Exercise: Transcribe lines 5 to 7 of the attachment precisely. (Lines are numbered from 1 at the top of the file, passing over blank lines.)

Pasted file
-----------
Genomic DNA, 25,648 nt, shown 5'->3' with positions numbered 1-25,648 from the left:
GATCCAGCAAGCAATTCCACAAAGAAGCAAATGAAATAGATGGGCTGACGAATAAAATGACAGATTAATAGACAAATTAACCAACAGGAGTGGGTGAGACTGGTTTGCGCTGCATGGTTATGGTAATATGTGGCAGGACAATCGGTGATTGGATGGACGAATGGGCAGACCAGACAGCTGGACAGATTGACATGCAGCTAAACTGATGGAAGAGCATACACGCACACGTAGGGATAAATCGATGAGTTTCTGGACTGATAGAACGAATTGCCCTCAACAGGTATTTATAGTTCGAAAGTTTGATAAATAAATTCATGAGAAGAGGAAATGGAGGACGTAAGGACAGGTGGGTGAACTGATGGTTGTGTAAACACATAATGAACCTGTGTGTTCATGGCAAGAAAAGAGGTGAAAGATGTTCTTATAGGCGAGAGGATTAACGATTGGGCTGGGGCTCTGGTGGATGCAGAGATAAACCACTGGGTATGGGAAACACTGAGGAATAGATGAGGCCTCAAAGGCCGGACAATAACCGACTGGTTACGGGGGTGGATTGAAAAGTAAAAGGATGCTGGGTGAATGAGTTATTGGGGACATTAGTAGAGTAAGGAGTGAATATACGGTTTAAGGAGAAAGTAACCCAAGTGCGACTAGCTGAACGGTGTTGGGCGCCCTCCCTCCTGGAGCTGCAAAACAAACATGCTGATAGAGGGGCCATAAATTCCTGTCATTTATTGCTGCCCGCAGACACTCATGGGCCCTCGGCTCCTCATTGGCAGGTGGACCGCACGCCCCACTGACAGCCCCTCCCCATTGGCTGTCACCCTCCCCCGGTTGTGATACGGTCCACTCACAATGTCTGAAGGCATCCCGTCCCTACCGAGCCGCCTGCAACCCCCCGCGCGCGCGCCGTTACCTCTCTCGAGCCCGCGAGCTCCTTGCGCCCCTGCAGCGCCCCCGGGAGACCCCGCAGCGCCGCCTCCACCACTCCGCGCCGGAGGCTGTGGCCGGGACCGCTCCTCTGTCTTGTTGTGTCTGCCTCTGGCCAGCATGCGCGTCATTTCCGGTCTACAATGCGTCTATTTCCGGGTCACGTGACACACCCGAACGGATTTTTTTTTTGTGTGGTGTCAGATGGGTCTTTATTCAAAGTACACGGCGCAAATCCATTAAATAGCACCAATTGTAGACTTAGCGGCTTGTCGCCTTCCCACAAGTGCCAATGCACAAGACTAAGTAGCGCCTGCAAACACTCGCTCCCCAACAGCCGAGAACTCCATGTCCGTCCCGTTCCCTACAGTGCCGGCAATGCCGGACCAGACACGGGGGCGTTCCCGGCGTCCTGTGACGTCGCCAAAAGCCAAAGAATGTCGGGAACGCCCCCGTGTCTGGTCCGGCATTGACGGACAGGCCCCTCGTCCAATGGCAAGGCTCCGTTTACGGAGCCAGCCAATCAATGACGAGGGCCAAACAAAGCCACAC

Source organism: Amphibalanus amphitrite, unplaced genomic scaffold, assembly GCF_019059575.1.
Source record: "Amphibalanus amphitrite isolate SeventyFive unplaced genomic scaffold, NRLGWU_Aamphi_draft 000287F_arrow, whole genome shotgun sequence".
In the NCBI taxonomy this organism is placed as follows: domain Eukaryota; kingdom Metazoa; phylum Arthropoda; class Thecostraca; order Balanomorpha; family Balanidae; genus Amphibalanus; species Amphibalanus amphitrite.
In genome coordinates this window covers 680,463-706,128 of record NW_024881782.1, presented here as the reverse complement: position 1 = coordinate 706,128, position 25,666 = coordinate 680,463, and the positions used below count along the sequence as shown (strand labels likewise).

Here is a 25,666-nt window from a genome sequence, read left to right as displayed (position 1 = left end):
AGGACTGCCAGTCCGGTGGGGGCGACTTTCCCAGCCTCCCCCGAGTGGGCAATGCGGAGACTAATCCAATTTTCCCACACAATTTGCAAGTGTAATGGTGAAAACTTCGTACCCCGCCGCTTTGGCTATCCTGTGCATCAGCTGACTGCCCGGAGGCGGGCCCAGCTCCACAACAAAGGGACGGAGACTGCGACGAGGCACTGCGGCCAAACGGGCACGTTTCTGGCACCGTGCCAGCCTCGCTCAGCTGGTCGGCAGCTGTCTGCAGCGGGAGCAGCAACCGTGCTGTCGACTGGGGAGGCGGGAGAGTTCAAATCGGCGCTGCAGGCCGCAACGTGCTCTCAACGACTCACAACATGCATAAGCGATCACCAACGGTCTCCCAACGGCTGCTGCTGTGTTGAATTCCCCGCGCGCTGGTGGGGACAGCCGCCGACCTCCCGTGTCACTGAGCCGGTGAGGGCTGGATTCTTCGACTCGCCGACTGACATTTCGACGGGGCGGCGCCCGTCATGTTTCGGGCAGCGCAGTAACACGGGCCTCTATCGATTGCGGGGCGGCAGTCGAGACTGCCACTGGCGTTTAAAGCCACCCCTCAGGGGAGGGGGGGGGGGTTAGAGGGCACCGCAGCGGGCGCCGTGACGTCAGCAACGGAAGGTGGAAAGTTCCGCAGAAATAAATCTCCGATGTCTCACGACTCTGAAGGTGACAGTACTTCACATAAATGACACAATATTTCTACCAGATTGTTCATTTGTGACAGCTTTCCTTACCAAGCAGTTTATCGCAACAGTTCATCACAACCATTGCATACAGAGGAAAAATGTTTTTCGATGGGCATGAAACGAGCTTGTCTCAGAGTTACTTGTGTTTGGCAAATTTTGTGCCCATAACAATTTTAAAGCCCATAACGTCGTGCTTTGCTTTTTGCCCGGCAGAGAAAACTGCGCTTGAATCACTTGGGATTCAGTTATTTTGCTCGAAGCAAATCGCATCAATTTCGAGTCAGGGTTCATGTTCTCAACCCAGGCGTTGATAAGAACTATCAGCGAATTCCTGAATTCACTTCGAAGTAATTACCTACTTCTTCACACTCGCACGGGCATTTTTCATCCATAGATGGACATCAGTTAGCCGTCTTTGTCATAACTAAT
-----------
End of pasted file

In the NCBI taxonomy this organism is placed as follows: domain Eukaryota; kingdom Metazoa; phylum Arthropoda; class Thecostraca; order Balanomorpha; family Balanidae; genus Amphibalanus; species Amphibalanus amphitrite.
In genome coordinates this window covers 680,463-706,128 of record NW_024881782.1, presented here as the reverse complement: position 1 = coordinate 706,128, position 25,666 = coordinate 680,463, and the positions used below count along the sequence as shown (strand labels likewise).

Here is a 25,666-nt window from a genome sequence, read left to right as displayed (position 1 = left end):